Japan’s Princess Mako marries and loses royal status

Emperor Naruhito’s niece and her college sweetheart make announcement at press conference

Japan’s Princess Mako has lost her royal status after marrying her “commoner” college sweetheart, Kei Komuro – a man she described as “irreplaceable” – while the couple voiced sadness over a scandal that has plagued their engagement.

After years of criticism of their relationship that has left Mako struggling with her mental health, the couple announced at a press conference at a hotel in Tokyo on Tuesday that they had wed. They declined to take questions from reporters.

Mako and Komuro, who met at university almost a decade ago, were originally due to marry in November 2018 but postponed after Japanese media revealed that Komuro’s mother was embroiled in a minor financial scandal.

On Tuesday Komuro voiced regret at how his mother’s troubles had overshadowed the wedding preparations. Of his bride, he said: “I love Mako-san. And I would like to spend my life with the person I love.”

He said he would do “everything possible” to resolve the financial dispute between his mother and a former fiance from whom she reportedly borrowed ¥4m (£25,387), although there have been claims that the money was a gift.

Intense media coverage of his family and scrutiny of the couple’s relationship has taken its toll on Mako, who is Emperor Naruhito’s niece. The imperial household agency recently revealed she was suffering from complex post-traumatic stress disorder.

Her health was reportedly behind the couple’s decision to make a statement on Tuesday and hand out written answers to reporters’ questions rather than respond verbally.

People demonstrate in Tokyo against the marriage of Princess Mako and Kei Komuro
People demonstrate in Tokyo against the marriage of Princess Mako and Kei Komuro. Photograph: Anadolu Agency/Getty Images

Mako said her decision to marry Komuro had been a “necessary choice”. While she acknowledged that some members of the public opposed their union, she said they planned to spend their lives together “cherishing and protecting our feelings”.

She added: “I have been scared, and felt sadness and pain whenever one-sided rumours turn into groundless stories.”

Referring to Mako’s condition, Komuro said: “Incorrect information was treated as if it were true, and I am very saddened that Mako-san has had problems with her physical and mental health as a result of defamatory remarks.”

The couple did not have a formal wedding ceremony or hold a reception banquet or any of the traditional rites associated with imperial weddings. They paid for the press conference venue themselves, amid accusations on social media that they should not “waste” taxpayers’ money.

Her father, Crown Prince Akishino, had reportedly opposed a traditional royal wedding after acknowledging that the Japanese public were divided over their marriage in light of reports that Komuro’s mother had failed to repay the loan, some of which went on her son’s education.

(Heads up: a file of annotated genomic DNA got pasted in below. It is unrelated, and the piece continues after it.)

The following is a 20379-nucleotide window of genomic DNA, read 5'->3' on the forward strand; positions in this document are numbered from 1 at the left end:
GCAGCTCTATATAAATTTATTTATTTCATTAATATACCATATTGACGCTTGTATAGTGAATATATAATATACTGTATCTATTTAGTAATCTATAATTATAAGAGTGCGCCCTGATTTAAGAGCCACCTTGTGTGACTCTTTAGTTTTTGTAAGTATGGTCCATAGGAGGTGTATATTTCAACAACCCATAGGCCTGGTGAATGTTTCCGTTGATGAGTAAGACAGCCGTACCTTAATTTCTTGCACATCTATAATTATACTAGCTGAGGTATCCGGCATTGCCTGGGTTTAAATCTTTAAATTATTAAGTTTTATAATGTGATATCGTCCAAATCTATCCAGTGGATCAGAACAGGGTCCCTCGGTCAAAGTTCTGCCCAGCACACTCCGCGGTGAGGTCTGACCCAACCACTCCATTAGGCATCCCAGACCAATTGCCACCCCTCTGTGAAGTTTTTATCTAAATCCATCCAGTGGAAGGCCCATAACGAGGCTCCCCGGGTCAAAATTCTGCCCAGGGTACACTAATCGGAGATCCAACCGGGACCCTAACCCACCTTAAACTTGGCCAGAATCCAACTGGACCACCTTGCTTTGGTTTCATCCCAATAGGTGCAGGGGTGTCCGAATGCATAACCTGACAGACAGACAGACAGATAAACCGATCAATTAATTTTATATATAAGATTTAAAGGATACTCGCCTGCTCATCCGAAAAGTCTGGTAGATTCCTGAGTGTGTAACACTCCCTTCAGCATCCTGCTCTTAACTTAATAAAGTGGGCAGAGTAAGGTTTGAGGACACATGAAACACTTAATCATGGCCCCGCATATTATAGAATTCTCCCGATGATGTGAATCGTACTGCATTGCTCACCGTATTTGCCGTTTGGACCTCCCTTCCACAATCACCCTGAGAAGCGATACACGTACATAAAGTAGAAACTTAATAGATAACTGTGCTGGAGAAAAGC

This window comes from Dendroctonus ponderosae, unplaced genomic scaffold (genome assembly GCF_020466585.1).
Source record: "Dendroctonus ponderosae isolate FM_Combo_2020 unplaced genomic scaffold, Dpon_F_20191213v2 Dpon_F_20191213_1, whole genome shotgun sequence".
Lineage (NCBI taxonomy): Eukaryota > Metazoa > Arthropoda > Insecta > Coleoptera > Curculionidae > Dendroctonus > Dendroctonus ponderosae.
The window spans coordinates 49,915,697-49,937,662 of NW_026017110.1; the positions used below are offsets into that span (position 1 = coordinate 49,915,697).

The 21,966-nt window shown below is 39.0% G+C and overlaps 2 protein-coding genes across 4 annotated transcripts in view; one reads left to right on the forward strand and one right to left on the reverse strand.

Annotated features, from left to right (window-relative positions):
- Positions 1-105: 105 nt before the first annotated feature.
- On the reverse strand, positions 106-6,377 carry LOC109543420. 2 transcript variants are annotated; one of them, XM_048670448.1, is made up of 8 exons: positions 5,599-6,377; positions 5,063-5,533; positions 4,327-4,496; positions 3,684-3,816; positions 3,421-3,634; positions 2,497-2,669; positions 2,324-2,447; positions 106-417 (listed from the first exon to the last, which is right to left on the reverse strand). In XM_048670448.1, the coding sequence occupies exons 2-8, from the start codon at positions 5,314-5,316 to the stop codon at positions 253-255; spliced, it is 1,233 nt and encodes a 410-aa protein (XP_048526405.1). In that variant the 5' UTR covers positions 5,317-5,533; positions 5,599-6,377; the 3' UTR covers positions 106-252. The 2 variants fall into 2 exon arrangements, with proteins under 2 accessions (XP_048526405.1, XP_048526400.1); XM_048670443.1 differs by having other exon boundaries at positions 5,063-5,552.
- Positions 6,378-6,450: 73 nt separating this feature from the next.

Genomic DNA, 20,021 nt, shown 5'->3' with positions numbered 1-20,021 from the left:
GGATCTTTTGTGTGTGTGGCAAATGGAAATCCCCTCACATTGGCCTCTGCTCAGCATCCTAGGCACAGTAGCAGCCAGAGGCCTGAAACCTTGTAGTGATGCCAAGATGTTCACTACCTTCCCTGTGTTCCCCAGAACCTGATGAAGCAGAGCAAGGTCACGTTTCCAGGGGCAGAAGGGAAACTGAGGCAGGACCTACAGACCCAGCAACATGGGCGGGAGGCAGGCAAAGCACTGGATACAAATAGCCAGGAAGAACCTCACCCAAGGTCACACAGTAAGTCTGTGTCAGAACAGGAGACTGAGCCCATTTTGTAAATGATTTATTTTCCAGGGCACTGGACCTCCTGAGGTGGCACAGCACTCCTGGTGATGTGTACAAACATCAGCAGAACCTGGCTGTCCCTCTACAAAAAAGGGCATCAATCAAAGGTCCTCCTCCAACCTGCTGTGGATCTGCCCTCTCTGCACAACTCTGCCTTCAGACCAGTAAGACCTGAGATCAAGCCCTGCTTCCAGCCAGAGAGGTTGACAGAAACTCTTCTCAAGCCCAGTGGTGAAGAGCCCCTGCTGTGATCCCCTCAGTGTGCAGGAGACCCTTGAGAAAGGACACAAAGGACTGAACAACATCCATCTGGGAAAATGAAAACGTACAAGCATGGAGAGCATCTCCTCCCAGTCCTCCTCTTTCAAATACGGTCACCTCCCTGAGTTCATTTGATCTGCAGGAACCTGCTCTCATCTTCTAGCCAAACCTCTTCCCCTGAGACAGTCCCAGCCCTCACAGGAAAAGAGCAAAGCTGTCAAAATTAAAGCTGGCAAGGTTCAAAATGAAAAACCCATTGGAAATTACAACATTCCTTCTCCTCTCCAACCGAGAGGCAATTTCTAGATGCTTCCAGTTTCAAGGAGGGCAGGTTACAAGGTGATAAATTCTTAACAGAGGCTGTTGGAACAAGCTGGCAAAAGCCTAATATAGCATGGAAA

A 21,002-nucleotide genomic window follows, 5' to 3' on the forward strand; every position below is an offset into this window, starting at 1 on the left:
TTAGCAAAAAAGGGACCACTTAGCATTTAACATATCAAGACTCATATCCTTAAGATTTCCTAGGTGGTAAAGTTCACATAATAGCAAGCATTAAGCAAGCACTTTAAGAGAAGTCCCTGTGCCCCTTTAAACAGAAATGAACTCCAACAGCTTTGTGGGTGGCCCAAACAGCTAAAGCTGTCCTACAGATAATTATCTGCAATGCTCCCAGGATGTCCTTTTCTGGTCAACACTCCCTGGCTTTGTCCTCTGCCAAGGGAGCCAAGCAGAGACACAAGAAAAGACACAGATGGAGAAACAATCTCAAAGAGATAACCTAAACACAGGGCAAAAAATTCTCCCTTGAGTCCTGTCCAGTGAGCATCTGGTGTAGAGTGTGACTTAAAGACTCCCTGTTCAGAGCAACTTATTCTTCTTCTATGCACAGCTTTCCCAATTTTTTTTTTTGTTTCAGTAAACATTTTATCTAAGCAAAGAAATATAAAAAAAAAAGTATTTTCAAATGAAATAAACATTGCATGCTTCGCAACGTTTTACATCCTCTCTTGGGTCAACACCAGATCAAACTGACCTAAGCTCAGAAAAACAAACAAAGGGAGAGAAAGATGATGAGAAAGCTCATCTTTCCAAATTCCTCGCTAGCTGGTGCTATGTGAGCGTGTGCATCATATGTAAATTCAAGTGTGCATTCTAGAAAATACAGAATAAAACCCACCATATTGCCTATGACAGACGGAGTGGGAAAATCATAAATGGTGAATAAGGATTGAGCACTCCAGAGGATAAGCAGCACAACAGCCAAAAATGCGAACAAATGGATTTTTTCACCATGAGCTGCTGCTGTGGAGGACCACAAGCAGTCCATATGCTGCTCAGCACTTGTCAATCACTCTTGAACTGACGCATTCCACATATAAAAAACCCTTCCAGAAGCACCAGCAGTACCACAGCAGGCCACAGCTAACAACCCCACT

In a survey for the Yomiuri newspaper, more than half of respondents were positive about the marriage and a third were not.

There were signs of goodwill among some residents of Tokyo. “The most important thing is that she is happy,” said Machiko Yoshimoto, in her 60s. Shigehiro Hashimoto, 54, said: “It would have been better to have a festive atmosphere instead of this difficult situation, which is rather sad and regrettable.”

Mako, who gained a master’s degree from Leicester University, turned down a payment of about ¥140m ($1.23m) of taxpayers’ money that is traditionally given to women who renounce their royal status when they marry.

Mako bows to her father, Crown Prince Akishino, before leaving her home in Tokyo
Mako bows to her father, Crown Prince Akishino, before leaving her home in Tokyo. Photograph: Japan Pool/EPA

TV footage showed Mako leaving her family home, the Akasaka imperial residence, on Tuesday morning. Dressed in a pale blue dress and holding a bouquet, she bowed to her parents and hugged her younger sister, Kako.

Japan’s male-only succession laws mean Mako can never be a reigning empress. If she has a son he will be raised as a non-royal and will not ascend the Chrysanthemum throne.

Her departure from the palace has highlighted the dearth of heirs to the throne, while pressure to reform the succession laws has failed to gain traction under successive conservative governments. Mako’s father is first in line, followed by her younger brother, Prince Hisahito. If Hisahito does not have a male child, the line of succession will be broken.

Experts said her father and brother’s key positions in the imperial line had fuelled public opposition to her marriage to Komuro. “Although it’s true that [Mako and Komuro] will both be private citizens, Mako’s younger brother will one day become emperor, so some people thought anybody with the problems Komuro had should not be marrying her,” said Hideya Kawanishi, an associate professor of history at Nagoya University.

The couple have inevitably invited comparisons with Prince Harry and Meghan Markle owing to the media onslaught and their decision to move to the US. They plan to move to New York where Komuro works for a law firm.

They did not see each other for three years until Komuro’s recent return from New York, and will again be separated while Mako remains in Japan to prepare for the move and apply for her first passport.

It is not clear if Mako, who studied art and cultural heritage at International Christian University in Tokyo, will work in the US. In her statement, she said only that she wanted to “live a peaceful life in a new environment”.

Agencies contributed to this report.

Contributor

Justin McCurry in Tokyo

The GuardianTramp

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